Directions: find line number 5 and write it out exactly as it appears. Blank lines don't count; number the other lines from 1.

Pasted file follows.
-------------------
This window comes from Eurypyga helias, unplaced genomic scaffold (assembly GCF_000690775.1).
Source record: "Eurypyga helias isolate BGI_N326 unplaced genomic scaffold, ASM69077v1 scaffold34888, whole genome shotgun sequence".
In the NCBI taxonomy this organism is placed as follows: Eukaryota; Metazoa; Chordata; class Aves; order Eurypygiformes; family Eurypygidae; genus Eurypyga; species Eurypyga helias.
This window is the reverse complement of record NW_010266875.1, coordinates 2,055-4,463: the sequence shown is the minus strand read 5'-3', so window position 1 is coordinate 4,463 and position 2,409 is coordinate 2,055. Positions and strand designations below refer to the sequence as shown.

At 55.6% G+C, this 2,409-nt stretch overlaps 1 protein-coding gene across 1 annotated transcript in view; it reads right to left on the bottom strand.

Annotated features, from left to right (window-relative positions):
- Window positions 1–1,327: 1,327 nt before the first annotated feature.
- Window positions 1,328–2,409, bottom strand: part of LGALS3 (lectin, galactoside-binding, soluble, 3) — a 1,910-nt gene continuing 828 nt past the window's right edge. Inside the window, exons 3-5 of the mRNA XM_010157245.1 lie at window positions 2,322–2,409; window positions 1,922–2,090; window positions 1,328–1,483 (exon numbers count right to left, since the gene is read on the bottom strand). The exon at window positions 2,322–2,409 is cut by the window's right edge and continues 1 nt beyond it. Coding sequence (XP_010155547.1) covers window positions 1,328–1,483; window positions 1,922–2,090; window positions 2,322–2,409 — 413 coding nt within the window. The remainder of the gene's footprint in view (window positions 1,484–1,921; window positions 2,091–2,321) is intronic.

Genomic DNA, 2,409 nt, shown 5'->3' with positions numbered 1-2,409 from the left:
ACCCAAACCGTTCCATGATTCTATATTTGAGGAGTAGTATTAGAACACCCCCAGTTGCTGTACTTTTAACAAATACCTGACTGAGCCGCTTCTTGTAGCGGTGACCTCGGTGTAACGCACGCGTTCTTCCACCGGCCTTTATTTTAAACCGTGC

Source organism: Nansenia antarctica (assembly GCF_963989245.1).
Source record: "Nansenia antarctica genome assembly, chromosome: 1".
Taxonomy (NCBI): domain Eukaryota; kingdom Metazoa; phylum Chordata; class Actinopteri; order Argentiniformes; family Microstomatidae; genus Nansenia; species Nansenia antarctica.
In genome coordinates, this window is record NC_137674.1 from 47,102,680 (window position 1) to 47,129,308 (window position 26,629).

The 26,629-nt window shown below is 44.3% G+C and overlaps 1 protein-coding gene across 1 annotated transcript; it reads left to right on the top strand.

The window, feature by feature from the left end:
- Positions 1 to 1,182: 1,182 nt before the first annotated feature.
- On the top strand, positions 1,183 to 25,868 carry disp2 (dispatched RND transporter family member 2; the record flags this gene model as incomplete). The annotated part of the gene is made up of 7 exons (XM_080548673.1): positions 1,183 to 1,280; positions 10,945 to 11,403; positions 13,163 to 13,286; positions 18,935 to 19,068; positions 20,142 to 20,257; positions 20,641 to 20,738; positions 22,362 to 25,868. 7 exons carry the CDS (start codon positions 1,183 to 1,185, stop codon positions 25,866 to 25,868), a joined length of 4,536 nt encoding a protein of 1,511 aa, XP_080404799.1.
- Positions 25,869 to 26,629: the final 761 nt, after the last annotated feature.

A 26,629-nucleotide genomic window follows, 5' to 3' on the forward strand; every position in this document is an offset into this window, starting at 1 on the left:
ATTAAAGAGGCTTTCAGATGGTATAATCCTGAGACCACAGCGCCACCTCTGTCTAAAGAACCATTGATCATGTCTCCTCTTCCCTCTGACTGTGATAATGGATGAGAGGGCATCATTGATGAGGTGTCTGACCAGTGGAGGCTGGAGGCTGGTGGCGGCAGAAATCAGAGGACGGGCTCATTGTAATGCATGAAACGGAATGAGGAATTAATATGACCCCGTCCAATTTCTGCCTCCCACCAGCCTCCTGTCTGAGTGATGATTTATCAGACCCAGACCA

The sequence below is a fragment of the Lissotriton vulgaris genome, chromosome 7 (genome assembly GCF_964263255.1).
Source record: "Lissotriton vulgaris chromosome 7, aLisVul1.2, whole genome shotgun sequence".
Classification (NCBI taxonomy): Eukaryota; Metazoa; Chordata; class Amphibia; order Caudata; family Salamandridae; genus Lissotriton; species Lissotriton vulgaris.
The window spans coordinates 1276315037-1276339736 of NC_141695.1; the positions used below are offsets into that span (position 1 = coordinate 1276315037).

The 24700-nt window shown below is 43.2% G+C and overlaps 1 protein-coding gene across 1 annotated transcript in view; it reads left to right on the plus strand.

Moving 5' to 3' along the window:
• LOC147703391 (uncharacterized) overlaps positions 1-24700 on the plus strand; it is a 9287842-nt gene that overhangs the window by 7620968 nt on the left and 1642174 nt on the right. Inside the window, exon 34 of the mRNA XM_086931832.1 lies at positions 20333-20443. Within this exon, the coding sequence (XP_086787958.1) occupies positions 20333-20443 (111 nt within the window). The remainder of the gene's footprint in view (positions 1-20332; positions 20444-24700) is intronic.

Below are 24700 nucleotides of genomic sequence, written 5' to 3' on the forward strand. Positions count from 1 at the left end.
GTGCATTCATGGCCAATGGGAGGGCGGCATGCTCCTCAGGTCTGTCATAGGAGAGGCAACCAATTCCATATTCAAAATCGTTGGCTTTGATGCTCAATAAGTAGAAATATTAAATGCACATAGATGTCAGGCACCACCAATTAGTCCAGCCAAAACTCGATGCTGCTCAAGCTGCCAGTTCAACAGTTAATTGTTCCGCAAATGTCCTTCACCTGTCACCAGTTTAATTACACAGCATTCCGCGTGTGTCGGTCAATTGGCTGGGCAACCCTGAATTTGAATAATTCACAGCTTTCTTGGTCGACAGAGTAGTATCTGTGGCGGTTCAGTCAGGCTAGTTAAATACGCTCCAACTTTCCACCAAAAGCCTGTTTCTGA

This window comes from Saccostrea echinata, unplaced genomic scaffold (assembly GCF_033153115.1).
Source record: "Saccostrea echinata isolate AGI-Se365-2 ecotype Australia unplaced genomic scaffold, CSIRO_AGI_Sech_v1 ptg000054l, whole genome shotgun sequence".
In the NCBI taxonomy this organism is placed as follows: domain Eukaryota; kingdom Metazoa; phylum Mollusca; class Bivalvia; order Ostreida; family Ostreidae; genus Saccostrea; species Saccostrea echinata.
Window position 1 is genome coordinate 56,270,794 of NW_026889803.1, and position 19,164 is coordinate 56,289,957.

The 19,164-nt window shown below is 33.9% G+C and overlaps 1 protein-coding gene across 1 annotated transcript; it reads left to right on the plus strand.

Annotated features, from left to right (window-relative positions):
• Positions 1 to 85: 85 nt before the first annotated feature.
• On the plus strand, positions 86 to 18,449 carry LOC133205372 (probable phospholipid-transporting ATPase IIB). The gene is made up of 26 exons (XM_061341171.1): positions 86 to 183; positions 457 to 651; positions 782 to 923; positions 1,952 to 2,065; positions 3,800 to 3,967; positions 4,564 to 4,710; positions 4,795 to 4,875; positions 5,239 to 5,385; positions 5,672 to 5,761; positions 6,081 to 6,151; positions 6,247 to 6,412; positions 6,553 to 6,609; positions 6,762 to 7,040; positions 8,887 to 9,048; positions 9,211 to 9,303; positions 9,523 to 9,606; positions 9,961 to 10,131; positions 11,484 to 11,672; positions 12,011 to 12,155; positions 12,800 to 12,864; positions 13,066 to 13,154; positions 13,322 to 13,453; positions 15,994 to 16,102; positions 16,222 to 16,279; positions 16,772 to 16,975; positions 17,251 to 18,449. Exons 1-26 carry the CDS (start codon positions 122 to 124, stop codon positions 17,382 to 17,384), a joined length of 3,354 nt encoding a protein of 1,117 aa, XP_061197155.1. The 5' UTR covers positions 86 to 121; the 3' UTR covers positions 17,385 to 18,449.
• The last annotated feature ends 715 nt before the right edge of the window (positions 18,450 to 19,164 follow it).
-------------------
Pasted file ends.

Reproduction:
At 55.6% G+C, this 2,409-nt stretch overlaps 1 protein-coding gene across 1 annotated transcript in view; it reads right to left on the bottom strand.